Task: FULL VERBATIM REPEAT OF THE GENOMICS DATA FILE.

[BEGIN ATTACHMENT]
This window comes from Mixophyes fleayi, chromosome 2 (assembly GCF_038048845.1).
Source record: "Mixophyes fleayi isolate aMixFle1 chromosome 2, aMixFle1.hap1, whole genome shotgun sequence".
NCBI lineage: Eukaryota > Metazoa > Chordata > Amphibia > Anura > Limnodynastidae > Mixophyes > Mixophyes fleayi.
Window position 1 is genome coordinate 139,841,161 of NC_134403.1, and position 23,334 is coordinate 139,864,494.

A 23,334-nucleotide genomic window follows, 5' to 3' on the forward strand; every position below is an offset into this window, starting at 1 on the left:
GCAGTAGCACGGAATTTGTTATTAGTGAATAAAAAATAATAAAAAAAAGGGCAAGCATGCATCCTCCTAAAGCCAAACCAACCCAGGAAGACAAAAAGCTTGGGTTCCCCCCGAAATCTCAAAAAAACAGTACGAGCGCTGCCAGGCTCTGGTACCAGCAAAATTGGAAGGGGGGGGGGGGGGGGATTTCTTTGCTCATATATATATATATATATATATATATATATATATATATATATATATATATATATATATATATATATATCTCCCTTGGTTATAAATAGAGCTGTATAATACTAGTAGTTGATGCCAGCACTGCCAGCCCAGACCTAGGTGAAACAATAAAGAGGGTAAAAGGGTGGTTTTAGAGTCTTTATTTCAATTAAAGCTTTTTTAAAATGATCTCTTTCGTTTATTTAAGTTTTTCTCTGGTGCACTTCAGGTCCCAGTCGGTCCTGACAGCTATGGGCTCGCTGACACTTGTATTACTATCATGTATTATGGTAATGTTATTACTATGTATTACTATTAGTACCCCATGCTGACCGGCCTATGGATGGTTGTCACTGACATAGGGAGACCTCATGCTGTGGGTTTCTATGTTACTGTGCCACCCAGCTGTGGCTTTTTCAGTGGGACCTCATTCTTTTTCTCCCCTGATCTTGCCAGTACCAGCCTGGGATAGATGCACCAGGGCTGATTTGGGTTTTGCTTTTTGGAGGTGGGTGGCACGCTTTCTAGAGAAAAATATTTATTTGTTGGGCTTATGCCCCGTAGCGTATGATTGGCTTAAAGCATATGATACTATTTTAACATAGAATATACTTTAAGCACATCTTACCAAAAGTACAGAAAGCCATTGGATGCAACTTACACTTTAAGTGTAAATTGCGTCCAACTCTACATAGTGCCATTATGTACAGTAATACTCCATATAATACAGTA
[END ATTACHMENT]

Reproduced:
This window comes from Mixophyes fleayi, chromosome 2 (assembly GCF_038048845.1).
Source record: "Mixophyes fleayi isolate aMixFle1 chromosome 2, aMixFle1.hap1, whole genome shotgun sequence".
NCBI lineage: Eukaryota > Metazoa > Chordata > Amphibia > Anura > Limnodynastidae > Mixophyes > Mixophyes fleayi.
Window position 1 is genome coordinate 139,841,161 of NC_134403.1, and position 23,334 is coordinate 139,864,494.

A 23,334-nucleotide genomic window follows, 5' to 3' on the forward strand; every position below is an offset into this window, starting at 1 on the left:
GCAGTAGCACGGAATTTGTTATTAGTGAATAAAAAATAATAAAAAAAAGGGCAAGCATGCATCCTCCTAAAGCCAAACCAACCCAGGAAGACAAAAAGCTTGGGTTCCCCCCGAAATCTCAAAAAAACAGTACGAGCGCTGCCAGGCTCTGGTACCAGCAAAATTGGAAGGGGGGGGGGGGGGGGATTTCTTTGCTCATATATATATATATATATATATATATATATATATATATATATATATATATATATATATATATATATATCTCCCTTGGTTATAAATAGAGCTGTATAATACTAGTAGTTGATGCCAGCACTGCCAGCCCAGACCTAGGTGAAACAATAAAGAGGGTAAAAGGGTGGTTTTAGAGTCTTTATTTCAATTAAAGCTTTTTTAAAATGATCTCTTTCGTTTATTTAAGTTTTTCTCTGGTGCACTTCAGGTCCCAGTCGGTCCTGACAGCTATGGGCTCGCTGACACTTGTATTACTATCATGTATTATGGTAATGTTATTACTATGTATTACTATTAGTACCCCATGCTGACCGGCCTATGGATGGTTGTCACTGACATAGGGAGACCTCATGCTGTGGGTTTCTATGTTACTGTGCCACCCAGCTGTGGCTTTTTCAGTGGGACCTCATTCTTTTTCTCCCCTGATCTTGCCAGTACCAGCCTGGGATAGATGCACCAGGGCTGATTTGGGTTTTGCTTTTTGGAGGTGGGTGGCACGCTTTCTAGAGAAAAATATTTATTTGTTGGGCTTATGCCCCGTAGCGTATGATTGGCTTAAAGCATATGATACTATTTTAACATAGAATATACTTTAAGCACATCTTACCAAAAGTACAGAAAGCCATTGGATGCAACTTACACTTTAAGTGTAAATTGCGTCCAACTCTACATAGTGCCATTATGTACAGTAATACTCCATATAATACAGTA